It's the absolute best time to be outdoors, when some of our unique landscapes come brilliantly alive
The fire becomes the camp centerpiece. “Mornings start with coffee around the fire,” says Sheofsky (pictured with her husband, Mike). Evenings mean dinner, stories, and games around the fire.
You have the place to yourself. Most campgrounds have ample availability, and though higher-altitude locations are getting cold, many desert, coastal, and lowland forest areas “actually become more enjoyable in fall, because you don’t sweat to death,” says Sheofsky. Do watch the weather, though. “If it’s supposed to be epically bad, skip the trip. If not, then it might be incredible.”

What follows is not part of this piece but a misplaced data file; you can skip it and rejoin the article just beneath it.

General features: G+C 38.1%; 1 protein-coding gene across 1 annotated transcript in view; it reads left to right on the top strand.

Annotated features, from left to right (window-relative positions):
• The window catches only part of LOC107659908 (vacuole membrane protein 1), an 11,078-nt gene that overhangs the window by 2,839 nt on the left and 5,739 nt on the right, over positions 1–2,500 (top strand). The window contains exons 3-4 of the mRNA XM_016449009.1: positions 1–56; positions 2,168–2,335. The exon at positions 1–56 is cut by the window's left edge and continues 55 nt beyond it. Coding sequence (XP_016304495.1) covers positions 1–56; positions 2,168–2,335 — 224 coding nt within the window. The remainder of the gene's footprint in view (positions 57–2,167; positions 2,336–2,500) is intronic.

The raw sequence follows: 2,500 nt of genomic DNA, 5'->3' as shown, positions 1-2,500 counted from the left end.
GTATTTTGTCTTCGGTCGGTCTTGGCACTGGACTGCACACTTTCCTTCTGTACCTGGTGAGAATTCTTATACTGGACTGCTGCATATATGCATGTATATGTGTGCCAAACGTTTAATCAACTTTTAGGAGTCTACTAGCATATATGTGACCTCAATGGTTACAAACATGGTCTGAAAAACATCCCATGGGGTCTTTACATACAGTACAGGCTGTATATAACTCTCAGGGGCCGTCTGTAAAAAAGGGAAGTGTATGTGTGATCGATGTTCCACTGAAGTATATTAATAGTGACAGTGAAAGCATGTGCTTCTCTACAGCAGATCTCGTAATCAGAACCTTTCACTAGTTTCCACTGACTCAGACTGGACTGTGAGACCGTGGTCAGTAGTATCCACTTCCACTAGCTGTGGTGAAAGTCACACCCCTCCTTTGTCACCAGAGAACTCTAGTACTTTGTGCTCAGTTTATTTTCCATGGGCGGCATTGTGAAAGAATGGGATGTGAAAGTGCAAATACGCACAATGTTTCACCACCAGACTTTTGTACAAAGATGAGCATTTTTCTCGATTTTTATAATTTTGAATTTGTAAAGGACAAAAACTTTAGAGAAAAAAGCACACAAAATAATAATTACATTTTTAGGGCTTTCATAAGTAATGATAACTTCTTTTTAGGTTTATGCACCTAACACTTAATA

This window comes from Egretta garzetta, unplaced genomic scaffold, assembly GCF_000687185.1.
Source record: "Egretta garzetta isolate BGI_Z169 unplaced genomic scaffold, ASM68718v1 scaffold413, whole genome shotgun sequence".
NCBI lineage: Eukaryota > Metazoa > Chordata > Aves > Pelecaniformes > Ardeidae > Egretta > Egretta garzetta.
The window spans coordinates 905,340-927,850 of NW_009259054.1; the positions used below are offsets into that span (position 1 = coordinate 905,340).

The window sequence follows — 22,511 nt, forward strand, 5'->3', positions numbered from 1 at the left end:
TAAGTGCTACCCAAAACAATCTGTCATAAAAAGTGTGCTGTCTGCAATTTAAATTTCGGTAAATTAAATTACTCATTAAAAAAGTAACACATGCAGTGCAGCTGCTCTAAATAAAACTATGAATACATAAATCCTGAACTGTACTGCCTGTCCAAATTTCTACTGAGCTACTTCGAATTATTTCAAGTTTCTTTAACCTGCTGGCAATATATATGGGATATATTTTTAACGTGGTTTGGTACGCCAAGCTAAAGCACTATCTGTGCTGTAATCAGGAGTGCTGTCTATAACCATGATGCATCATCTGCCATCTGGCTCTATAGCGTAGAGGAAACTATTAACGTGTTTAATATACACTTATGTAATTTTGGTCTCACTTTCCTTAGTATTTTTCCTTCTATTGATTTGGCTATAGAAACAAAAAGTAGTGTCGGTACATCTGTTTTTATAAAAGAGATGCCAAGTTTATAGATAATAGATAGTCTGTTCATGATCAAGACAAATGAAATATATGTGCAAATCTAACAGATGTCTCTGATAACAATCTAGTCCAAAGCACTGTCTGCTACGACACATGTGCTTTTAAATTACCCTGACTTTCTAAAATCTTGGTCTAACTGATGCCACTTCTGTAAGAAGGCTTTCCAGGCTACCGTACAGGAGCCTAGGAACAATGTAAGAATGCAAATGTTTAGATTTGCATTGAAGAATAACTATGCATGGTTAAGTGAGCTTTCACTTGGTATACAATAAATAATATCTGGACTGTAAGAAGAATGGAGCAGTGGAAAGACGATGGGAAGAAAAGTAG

Food is for lingering. Out are summer’s grab-and-go sandwiches and chips. In is anything that warms you. Tomato soup with grilled cheese. Pancakes. Hot cornbread. Anything grilled. Cocoa all day long.
There’s more time to enjoy the night. Look up—the fall sky has stars that you didn’t see in summer. Lighting your camp becomes more important too. “We use LED lights in the tent,” says Sheofsky. “Outside, Coleman or Kirkman lanterns. You can’t beat them in terms of portability and output.”
Cozy is comfortable. Cooler temperatures plus longer nights add up to big sweaters, flannel coats, whiskey in flasks, plaid wool blankets, and other touches that make the outdoors feel homey.